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Politics

Senate rejects change to contraception rule

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The Senate on Thursday defeated a Republican-led bid to insert a broad religious exemption into a federal mandate that requires most employers and health insurance companies to provide free contraception coverage.

The largely party-line vote was 51-48 in favor of tabling an amendment that Sen. Roy Blunt, R-Mo., had offered to a federal transportation bill.

Catholic voter guide differs from two Catholic candidates

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A group of Democratic-leaning Catholics on Wednesday released a 2012 voter guide that seeks to expand the concept of "pro-life issues" beyond abortion to also include war, euthanasia and poverty.

The nine-page guide from the group Catholics in Alliance for the Common Good -- one of the first to be released for the 2012 elections -- highlights economic issues as top concerns Catholics should weigh as they consider their vote.

The guide is markedly different from others circulated by conservative Catholic groups, which stress opposition to abortion rights as a non-negotiable stance for American Catholics.

Most notably, the new guide stands in stark contrast to the positions of the two Catholic presidential candidates, Rick Santorum and Newt Gingrich, whose culture war rhetoric has dominated political discourse in recent weeks.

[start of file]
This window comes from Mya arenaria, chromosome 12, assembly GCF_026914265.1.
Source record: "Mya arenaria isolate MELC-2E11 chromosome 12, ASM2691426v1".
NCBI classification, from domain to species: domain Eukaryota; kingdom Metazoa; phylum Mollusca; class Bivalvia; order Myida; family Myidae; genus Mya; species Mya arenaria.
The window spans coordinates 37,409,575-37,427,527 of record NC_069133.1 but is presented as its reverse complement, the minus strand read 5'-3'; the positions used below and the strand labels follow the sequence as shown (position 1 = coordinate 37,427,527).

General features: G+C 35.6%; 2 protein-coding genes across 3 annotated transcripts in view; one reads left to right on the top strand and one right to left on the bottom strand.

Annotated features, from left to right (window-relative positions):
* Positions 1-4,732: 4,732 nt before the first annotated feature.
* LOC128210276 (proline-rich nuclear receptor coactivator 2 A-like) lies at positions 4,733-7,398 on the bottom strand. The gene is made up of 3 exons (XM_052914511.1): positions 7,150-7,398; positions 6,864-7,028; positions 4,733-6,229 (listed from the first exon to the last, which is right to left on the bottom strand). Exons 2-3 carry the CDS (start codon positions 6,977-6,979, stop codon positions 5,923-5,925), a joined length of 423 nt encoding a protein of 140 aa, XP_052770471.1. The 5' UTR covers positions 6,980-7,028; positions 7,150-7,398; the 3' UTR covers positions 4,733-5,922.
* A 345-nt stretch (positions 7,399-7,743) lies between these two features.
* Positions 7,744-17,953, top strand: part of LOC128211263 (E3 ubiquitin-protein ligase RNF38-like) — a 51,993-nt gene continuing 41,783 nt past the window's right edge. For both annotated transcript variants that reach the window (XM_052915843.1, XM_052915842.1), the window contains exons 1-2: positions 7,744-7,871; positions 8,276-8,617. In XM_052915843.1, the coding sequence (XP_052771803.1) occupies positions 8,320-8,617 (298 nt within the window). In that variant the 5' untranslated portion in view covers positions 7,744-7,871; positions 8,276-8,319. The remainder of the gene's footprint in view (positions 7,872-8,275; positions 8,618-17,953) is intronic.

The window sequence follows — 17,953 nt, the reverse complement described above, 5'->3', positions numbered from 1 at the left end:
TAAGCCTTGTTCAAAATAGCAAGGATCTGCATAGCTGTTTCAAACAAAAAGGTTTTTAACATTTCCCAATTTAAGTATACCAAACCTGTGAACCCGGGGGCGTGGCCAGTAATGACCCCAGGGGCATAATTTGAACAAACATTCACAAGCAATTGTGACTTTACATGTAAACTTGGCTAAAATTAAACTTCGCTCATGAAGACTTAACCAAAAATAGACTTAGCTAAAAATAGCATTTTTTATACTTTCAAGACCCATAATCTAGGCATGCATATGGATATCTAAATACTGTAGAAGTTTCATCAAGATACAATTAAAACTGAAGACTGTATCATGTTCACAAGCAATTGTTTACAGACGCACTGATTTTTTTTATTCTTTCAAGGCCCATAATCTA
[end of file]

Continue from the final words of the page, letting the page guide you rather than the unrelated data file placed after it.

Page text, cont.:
While the authors said they took their cues from the U.S. bishops' own voting priorities, the new guide does not mention gay marriage, which the Catholic bishops increasingly regard as a threat on par with legalized abortion.

Bishop tells committee about 'absurd' effects of contraceptive mandate

WASHINGTON -- The chairman of the U.S. bishops' Ad Hoc Committee on Religious Liberty went before Congress again Tuesday to urge rescission of the Department of Health and Human Services' contraceptive mandate or passage of the Respect for Rights of Conscience Act.

Bishop William E. Lori's testimony before the House Judiciary Committee focused on some of the "absurd and surreal consequences" of the mandate and the "accommodation" announced Feb. 10 by President Barack Obama, which the bishop called "a legally unenforceable promise to alter the way the mandate would still apply to those who are still not exempt from it."

"'Without change' suddenly means 'with change,'" he said. "'Choice' suddenly means 'force.'"

The bishop of Bridgeport, Conn., who addressed the House Oversight and Government Reform Committee Feb. 16 on a similar topic, was joined at the hearing by a Muslim-American attorney, the director of the Family Research Council's Center for Human Dignity and a physician who chaired the Institute of Medicine's Committee on Preventive Services for Women.

Franklin Graham apologizes for questioning Obama's faith

WASHINGTON -- Evangelist Franklin Graham apologized Tuesday (Feb. 28) to President Obama for questioning his Christian faith and said religion has "nothing to do" with Graham's decision not to support Obama's re-election.

Graham's apology came after a group of prominent black religious leaders criticized the evangelist for saying he did not know whether Obama is a Christian and suggesting that Islamic law considers him to be a Muslim.

Graham, president of the relief organization Samaritan's Purse and the son of famed evangelist Billy Graham, said he now accepts Obama's declarations that he is a Christian.

"I regret any comments I have ever made which may have cast any doubt on the personal faith of our president, Mr. Obama," he said in a statement.